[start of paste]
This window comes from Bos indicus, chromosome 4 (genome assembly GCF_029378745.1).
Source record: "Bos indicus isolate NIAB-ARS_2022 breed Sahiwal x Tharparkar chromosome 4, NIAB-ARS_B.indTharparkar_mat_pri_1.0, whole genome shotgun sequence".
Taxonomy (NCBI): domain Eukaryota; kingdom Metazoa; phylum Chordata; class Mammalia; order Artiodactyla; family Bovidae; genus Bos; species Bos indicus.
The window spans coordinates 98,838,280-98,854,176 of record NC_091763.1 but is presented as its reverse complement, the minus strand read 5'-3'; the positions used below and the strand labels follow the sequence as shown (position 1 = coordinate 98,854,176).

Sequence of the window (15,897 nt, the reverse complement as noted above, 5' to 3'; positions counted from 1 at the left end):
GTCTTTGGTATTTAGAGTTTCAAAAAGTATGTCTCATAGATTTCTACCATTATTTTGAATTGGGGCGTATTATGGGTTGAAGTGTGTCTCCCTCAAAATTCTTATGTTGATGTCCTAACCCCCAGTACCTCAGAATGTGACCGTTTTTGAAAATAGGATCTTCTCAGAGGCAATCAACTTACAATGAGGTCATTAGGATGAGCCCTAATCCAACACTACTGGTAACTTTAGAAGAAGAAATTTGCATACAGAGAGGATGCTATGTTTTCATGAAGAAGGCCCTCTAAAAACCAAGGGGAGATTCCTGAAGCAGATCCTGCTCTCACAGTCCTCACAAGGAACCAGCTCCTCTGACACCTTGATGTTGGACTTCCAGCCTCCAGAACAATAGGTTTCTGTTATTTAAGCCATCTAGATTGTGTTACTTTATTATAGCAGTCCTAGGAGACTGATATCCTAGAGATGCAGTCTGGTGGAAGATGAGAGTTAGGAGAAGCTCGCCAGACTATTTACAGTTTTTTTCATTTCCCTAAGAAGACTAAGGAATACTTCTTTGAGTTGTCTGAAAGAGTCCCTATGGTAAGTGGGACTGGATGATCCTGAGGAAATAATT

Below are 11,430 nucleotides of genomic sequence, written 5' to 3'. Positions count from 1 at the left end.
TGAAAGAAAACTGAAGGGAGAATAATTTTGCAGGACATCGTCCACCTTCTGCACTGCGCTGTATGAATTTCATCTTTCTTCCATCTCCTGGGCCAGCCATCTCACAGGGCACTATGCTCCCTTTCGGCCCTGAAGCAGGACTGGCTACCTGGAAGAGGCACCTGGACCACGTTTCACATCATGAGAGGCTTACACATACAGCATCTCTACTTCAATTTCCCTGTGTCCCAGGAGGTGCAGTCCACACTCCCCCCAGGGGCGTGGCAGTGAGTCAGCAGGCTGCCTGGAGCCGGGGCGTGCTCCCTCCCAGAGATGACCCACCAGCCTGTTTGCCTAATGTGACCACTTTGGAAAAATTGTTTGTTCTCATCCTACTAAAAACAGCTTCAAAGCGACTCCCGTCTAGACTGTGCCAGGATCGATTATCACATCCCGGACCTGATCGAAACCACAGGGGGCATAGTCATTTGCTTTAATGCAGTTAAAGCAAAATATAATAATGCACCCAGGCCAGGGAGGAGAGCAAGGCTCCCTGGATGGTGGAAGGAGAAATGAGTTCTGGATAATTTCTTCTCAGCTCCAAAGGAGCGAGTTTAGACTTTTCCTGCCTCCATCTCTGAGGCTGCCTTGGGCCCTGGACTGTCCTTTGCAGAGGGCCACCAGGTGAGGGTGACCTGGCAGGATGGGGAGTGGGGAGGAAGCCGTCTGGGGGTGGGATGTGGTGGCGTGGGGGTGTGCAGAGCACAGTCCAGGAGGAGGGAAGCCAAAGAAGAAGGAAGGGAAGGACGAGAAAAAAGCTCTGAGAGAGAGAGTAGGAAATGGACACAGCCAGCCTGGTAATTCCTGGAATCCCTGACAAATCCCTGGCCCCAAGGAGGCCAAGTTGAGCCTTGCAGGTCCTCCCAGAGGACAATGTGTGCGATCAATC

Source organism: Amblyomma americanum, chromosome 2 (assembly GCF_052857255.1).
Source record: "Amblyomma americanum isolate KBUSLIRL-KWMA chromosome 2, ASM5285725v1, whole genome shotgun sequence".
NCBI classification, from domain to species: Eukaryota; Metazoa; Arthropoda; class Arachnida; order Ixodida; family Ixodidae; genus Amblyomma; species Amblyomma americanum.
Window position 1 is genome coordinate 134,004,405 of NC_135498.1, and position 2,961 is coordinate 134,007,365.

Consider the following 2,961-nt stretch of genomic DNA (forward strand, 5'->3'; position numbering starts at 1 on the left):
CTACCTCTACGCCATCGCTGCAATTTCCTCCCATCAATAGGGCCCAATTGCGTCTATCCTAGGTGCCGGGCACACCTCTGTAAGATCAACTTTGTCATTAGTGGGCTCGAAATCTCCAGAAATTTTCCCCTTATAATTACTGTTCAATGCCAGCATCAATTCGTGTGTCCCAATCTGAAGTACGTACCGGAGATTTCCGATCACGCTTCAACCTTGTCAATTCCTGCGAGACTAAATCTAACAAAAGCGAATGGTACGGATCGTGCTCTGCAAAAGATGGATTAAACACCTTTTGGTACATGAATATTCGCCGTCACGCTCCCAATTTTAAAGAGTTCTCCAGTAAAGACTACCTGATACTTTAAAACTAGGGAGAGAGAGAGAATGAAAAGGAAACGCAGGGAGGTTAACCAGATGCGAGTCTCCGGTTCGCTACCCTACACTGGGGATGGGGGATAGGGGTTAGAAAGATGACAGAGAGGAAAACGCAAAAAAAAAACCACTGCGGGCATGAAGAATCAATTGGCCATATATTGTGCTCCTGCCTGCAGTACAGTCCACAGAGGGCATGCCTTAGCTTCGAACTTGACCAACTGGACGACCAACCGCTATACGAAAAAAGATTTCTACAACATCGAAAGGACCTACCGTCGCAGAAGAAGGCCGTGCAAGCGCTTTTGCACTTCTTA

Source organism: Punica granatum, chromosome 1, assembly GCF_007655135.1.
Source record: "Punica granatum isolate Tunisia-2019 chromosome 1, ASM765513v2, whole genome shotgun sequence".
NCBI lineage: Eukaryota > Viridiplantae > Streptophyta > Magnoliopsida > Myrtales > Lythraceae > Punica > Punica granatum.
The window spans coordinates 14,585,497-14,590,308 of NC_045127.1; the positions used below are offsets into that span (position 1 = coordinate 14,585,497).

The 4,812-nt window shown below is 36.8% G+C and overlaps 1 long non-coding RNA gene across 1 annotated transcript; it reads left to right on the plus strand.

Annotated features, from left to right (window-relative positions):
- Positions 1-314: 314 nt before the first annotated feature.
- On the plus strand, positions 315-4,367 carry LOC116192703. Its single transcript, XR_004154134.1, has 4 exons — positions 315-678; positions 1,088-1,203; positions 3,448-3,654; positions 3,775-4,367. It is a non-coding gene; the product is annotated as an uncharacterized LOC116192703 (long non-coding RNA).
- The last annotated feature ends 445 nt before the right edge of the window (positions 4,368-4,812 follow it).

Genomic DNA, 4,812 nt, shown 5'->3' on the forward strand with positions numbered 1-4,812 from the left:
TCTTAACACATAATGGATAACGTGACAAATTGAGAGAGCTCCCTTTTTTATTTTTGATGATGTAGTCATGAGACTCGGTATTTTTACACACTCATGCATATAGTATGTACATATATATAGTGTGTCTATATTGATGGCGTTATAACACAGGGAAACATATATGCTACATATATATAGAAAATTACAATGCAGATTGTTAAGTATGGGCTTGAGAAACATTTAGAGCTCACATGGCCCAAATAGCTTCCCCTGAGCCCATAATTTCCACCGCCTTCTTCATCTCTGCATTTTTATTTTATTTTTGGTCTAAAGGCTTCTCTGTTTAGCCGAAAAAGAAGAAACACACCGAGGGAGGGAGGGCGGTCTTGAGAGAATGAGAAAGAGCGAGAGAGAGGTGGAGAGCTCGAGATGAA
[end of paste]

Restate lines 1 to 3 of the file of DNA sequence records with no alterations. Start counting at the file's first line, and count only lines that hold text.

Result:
This window comes from Bos indicus, chromosome 4 (genome assembly GCF_029378745.1).
Source record: "Bos indicus isolate NIAB-ARS_2022 breed Sahiwal x Tharparkar chromosome 4, NIAB-ARS_B.indTharparkar_mat_pri_1.0, whole genome shotgun sequence".
Taxonomy (NCBI): domain Eukaryota; kingdom Metazoa; phylum Chordata; class Mammalia; order Artiodactyla; family Bovidae; genus Bos; species Bos indicus.